There’s an old cliché that says the worst thing for a writer is a happy childhood. That doesn’t seem to be a problem for you, in terms of mining your youth for stories.

Aside from happy moments in my childhood — hanging out with friends, drawing, reading comics and playing outside or whatever — a lot of the prominent things in my childhood were those moments of finding out: oh, this is how the world actually works. I’m working on  a 32-page story right now about how when you get to puberty you’re still a kid, and you still like the things you liked when you were a kid, but there’s this other force that’s present in the lives of your peers and it’s starting to be present in your own life. It’s a rough transition for everybody. I know it’s been written about extensively, but there’s that moment when you realize: oh, everything from now on is going to be filtered through this lens for the rest of my life. Suddenly, maybe watching clouds or playing in the grass won’t be the same anymore, it’ll be tied to something else: Sexuality!

You seem to get a lot of traction from your online comics. You post seven comics a week, called The Dailies, to your Tumblr account as well as to your website. These get reposted, retweeted, “liked”, and occasionally repurposed. Yeah, it’s good exposure, but you can’t eat exposure. How do you find balance between letting your work out for free and building a career as a cartoonist?

I sort of have two different strategies for getting stuff out there. One is the minicomics and the other is the online stuff. I find sometimes that they reach totally different people for totally different reasons. But I generally see the minicomics as the main thing I do, even though I tend to produce more of the online stuff just because it’s shorter.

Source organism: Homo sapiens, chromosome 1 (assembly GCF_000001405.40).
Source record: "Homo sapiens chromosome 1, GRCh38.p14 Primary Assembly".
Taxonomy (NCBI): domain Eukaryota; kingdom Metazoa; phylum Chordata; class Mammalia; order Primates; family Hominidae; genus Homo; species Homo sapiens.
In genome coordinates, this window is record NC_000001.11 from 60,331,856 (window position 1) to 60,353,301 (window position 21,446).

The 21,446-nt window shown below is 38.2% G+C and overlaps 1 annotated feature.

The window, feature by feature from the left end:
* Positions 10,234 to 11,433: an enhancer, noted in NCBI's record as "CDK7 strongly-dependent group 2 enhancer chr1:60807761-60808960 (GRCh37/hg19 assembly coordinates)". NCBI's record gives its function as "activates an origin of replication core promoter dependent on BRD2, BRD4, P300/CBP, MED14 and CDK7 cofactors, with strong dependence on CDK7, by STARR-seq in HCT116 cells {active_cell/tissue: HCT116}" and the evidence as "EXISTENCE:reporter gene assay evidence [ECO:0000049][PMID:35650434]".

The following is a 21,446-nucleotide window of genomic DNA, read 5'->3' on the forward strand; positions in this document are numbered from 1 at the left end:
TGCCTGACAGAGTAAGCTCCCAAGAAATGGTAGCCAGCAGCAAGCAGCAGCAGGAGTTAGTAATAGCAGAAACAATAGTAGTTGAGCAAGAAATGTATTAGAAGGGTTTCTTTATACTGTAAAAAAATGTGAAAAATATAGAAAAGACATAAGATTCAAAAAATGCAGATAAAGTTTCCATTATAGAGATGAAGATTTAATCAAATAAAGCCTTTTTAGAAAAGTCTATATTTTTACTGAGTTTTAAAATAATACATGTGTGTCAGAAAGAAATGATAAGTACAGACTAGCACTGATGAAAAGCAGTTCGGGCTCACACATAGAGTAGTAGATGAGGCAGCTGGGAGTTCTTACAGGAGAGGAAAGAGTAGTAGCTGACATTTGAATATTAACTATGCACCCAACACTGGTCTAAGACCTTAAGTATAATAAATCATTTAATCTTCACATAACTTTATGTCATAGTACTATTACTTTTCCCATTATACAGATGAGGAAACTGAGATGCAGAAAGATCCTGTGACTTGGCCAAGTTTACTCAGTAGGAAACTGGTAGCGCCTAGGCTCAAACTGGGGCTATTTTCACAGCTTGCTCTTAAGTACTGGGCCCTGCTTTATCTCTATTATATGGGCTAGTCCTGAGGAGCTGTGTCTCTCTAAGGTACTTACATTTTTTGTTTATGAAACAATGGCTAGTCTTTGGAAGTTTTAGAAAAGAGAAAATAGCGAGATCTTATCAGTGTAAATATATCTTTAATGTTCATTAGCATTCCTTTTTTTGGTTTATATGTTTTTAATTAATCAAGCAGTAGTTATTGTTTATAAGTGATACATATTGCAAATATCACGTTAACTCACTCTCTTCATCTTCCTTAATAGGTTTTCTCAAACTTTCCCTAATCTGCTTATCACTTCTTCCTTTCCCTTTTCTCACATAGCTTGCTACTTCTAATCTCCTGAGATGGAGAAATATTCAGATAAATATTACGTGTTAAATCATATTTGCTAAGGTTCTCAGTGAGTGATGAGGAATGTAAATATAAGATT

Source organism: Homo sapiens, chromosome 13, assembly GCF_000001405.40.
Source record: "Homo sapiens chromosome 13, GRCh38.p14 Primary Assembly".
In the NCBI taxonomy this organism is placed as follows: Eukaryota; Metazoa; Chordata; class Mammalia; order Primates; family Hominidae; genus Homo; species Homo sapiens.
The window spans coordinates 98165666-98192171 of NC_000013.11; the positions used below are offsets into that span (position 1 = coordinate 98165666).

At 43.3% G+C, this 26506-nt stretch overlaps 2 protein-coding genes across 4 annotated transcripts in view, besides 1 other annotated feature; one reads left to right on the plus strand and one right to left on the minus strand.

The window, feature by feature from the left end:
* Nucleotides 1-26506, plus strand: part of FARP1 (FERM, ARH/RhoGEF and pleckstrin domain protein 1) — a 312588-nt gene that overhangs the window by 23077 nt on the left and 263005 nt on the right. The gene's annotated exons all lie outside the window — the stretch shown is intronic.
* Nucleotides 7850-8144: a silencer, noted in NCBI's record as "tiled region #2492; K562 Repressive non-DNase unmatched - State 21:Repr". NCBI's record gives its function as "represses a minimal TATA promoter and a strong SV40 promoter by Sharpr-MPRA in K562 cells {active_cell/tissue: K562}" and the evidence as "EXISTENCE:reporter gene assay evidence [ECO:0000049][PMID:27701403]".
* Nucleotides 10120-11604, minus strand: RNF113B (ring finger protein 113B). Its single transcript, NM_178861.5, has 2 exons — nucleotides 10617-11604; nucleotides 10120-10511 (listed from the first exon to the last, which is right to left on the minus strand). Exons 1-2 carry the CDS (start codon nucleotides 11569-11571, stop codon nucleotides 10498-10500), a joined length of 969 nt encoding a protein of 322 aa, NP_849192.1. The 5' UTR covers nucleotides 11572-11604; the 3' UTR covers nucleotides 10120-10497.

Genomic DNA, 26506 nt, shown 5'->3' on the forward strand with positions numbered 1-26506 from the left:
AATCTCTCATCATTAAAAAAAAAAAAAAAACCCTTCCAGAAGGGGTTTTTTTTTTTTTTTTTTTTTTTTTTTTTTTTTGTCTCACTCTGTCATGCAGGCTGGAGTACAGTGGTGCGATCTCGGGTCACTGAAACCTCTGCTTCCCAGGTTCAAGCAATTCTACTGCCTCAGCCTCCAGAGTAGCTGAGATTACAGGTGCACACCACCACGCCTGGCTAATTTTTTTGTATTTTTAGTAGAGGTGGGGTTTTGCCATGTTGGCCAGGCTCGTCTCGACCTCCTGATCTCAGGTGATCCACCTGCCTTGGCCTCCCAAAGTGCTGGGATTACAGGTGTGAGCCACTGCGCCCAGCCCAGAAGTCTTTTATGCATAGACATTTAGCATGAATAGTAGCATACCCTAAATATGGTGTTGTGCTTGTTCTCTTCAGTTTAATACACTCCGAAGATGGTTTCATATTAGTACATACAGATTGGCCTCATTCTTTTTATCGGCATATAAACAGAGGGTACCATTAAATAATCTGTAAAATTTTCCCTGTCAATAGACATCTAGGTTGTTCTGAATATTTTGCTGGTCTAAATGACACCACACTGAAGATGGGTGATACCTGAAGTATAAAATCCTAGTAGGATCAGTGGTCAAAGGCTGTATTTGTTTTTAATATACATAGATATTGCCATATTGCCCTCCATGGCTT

I justify it to myself with The Dailies in the sense that I feel like I need to be doing those for myself and that it’s this sort of internal way to keep producing work and keep thinking. I don’t really see those being compiled into a print collection and I don’t really see any money coming from them.

One of the things I admire about your book is the chance to see you work at a different pace. Your three-panel strips are great, but here we’ve got stories that are eight, 10, 12 pages long. “Unkindness” runs 40 pages. What do you like about working in different lengths?

One of the biggest benefits of The Dailies is just seeing accumulations of the same idea repeated over and over and realizing, oh, that must be important and worth exploring in a bigger piece. The Dailies are quick and punchy. Then, in the longer piece, it becomes a little less directly humorous and a little bit more quiet and meditative and often a little bit more melancholic.

People seem to really respond to that part of your work and associate it with a kind of small-town ethos. Is that just what people assume when they find out you’re from Saskatchewan? Because to me, knowing you grew up in North Central helps, but I see a lot of the urban qualities of Regina reflected in your work, especially “Boxes” and “Skeletons”.

I am attracted to big, sparse, empty, ghostly-feeling panels. If I’m being honest, especially with regards to the early stories in the book, I just don’t like drawing environments. Architecture and stuff requires research and reference, and you’ve got to get it right. Prairie landscapes are what I grew up with, but prairie landscapes are also really easy to draw. You don’t have to do a lot of trees or mountains or perspective. You just draw a flat line and you’re done! Go home for the night.

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Dakota will give an artist’s talk at the RPL theatre on Sunday, Dec. 8 at 1:oo, followed by a book launch at 2:00 and a children’s workshop (pre-registration required) from 2:30-3:30. 

2013-11-28